Organize your clamps with this wall-mounted clamp rack. Place it near your assembly area so they're easy to reach.
Dedicated storage for hardware and small parts can save a lot of time and headaches finding what you need, when you need it.
drill charging station
Keep wires out of the way and your batteries charged with a dedicated place for your cordless drill and tools.
Piles of unorganized lumber can drive a person crazy and be a safety hazard. Keep it mobile and dedicate a cart to keep you building, not digging.
Build one or build enough to fill a whole wall! Having doors to hide away the clutter always helps spaces look more organized.
Find a home for all of your tools and supplies with this large storage cabinet.
rolling tool cart
Mobility and small footprint make this a great addition to a small or shared space to keep you tools near your work.
Simple tool storage center
Easy access with minimal space.
Pegboards provide flexible organization anywhere in the workspace.
rolling work seat
A small, mobile storage seat handy for small projects in the garage.
garage storage and work center
Multi-use storage area for easy access and small projects.
garage sports equipment storage
Not having to move stuff every time you build makes it much more enjoyable. Give it a home near the door where it gets used.
Want to spend more time building and less time cleaning up? Maximize your efficiency by controlling saw dust as you make it rather than spending time cleaning it up at the end. No matter your work space set up, dust collection doesn’t need to take over your shop.
dust collection tips
It's easy to let dust pile up in your workspace. In this video, Mike shows you the variety of methods he uses to control dust in his shop.
Vacuums Can Do it all (almost)
- Upgrading to a quality shop vac with some simple accessories can make it a workhorse in your shop.
- Adding accessories like a longer, more flexible hose, different size connections to fit a variety of tools, and a quality reusable filter are simple ways to make a vacuum more versatile.
- A dust separator attachment and a 5 gallon bucket can even help handle some tools that kick out a high volume of dust or chips.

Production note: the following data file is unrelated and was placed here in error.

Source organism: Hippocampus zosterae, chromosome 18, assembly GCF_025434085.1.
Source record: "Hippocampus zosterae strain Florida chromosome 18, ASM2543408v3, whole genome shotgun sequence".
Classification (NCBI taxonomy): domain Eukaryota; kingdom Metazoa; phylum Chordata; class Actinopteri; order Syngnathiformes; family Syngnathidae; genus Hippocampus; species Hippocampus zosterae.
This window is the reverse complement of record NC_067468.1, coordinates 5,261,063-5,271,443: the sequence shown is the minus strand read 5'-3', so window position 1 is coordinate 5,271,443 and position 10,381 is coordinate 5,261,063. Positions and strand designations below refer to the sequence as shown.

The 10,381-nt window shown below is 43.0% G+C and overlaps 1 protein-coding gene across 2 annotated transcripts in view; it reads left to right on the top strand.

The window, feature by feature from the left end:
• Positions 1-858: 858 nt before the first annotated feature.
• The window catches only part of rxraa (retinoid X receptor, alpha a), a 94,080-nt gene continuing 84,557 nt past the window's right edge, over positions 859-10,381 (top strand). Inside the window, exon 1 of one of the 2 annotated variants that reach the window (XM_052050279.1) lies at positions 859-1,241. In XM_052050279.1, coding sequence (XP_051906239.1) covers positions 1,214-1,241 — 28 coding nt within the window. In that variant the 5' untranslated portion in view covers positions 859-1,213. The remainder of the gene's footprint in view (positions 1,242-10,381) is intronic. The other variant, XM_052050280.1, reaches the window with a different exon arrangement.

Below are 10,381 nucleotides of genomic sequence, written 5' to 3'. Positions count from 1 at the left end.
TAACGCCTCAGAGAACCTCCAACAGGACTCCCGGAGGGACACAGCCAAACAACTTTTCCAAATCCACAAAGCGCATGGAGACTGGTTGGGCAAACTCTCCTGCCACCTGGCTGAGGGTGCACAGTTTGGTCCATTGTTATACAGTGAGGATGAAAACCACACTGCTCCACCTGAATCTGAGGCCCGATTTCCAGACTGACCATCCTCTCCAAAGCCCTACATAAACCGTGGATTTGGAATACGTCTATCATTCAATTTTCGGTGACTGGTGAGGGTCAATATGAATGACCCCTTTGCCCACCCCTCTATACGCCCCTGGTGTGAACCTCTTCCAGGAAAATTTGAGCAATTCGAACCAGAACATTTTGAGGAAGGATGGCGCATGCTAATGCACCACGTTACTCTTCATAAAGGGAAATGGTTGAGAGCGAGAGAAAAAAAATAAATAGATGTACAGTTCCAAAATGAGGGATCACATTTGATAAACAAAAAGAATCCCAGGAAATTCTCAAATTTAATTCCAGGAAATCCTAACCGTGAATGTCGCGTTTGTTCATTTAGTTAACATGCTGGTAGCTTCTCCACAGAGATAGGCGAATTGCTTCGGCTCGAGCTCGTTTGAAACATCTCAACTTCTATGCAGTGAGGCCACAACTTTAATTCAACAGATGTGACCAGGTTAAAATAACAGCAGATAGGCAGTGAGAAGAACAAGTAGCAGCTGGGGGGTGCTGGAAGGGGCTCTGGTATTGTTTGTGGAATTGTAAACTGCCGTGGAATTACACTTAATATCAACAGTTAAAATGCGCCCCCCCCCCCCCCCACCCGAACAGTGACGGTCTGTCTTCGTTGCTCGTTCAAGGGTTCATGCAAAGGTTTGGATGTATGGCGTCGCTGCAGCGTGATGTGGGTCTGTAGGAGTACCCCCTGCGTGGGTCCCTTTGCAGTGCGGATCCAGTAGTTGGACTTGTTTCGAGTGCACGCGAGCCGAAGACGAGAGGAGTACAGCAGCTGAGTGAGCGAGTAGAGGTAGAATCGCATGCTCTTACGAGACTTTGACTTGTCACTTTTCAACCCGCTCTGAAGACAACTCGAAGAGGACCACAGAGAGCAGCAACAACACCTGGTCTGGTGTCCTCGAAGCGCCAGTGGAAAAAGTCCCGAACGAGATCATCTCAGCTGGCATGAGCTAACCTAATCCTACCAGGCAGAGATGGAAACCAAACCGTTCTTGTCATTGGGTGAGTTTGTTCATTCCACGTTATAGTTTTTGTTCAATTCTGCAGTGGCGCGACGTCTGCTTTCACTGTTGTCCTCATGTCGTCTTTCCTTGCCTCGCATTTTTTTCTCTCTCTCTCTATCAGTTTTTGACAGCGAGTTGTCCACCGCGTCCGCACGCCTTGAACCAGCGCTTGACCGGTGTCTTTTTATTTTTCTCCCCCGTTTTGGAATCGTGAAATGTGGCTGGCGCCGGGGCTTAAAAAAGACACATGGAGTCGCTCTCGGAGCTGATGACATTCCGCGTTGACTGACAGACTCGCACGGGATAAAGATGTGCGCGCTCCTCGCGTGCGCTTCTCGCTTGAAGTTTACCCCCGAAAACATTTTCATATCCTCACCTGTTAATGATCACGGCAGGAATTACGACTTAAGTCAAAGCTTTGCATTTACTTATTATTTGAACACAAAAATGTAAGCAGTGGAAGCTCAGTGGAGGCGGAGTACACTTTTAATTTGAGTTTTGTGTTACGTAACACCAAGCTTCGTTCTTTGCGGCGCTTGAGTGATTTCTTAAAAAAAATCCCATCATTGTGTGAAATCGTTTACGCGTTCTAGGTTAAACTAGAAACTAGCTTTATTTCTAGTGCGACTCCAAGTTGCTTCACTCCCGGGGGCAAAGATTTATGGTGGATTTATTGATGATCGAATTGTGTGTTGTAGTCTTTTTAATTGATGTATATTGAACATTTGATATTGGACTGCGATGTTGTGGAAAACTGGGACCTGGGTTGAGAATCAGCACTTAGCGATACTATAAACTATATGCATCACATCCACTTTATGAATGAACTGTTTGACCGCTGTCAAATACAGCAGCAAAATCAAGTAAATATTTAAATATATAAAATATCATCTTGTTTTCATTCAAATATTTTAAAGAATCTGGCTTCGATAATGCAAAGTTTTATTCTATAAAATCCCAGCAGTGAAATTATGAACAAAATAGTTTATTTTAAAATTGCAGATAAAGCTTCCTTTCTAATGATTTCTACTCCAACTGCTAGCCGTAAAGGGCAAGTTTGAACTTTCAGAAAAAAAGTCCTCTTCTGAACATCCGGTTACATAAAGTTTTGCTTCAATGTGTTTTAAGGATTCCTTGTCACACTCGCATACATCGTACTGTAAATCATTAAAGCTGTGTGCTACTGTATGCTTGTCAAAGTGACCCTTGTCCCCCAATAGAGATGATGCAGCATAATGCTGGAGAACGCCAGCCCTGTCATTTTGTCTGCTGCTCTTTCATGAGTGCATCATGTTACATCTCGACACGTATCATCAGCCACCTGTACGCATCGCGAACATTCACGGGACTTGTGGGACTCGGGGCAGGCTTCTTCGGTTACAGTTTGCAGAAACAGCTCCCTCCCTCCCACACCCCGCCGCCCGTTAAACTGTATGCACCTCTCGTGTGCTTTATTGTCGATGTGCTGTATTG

Central Collection System
- For larger tools, a central dust collector might be in order. The larger motor creates higher suction so longer hose lengths are possible.
- Flex hose or rigid pipe are two great options for larger units. 4"-6" hose diameter is common.
- Don't forget the gates. With multiple tools, it's possible to run one hose from the collector to a tool. However, you must move it each time you use a different tool. A more efficient method is to incorporate blast gates and hose for each tool. Opening just one tool at a time concentrates all the suction in one place.
- Switch activated or tool triggered outlet plugs are a great add-on for any dust collection system. This eliminates the need to walk over and switch the dust collection on first.
Air Filtration Unit
- Add a ceiling mount central air filtration unit for the fine particles your vacuums or dust collectors miss.
OUR TOP PICKS FOR dedicated SPACES
Wet/dry vacs are handy for all sorts of cleanups in addition to wood projects and dust collection. Check out our selection.
Shop Vac remote Switch
Conveniently turn on/off the shop vac when and where you're using it.
Add this lid + bucket to your vac setup to remove the dust and keep your vac filter clean.
Shop Vac cart w/Storage
Keep the vac near the action with this DIY cart on casters. Easily modified to include a dust separator system.
DIY AIr filtration
Open air isn't always a given. This DIY air filtration is a great way to keep the dust down.
Use with DIY carts to keep the vacs near the action.
Power, lighting, climate and air all have an impact on your workspace. Not only is a good work environment more comfortable and enjoyable to work in, but can also affect your materials and the quality of your projects.
TIPS TO IMPROVE YOUR WORK ENVIRONMENT
No matter the size of your workspace, there are improvements you can make to improve your projects and work environment.
Mike will walk you through the variety of lighting, climate, and air circulation solutions he added to his shop.
Improve Your Lighting
- Overhead LED shop lights help brighten up your entire shop. Look for lights that are 3000 to 5000 lumens.
- Smaller task lights at work stations like your band saw or spindle sander to give you more light for detail work.
Consider Climate Control
- Controlling the temperature is important in dedicated spaces where you work as well as store material and finishes.
- Lumber expands and contracts with changes in temperature and humidity. This can affect the integrity of your project.
- Store finishes and paints where the temperature is between 50°F and 70°F. Also avoid areas where the temperature may exceed 100°F. Exceeding these temperature ranges can breakdown the chemical compounds in the finishes and make them unusable.
Circulate The Air
- Air circulation is a simple way to help control the temperature without installing a heating or cooling unit.
- Concrete floors are naturally cooler than the ambient air temperature, even in the summer. Use a powerful floor fan to circulate that cooler air from the floor around your workspace.
- Since hot air rises, use a ceiling fan in the winter to push warm air downward into your workspace.
As always, keep your eyes, hands, and lungs SAFE with our select shop supplies.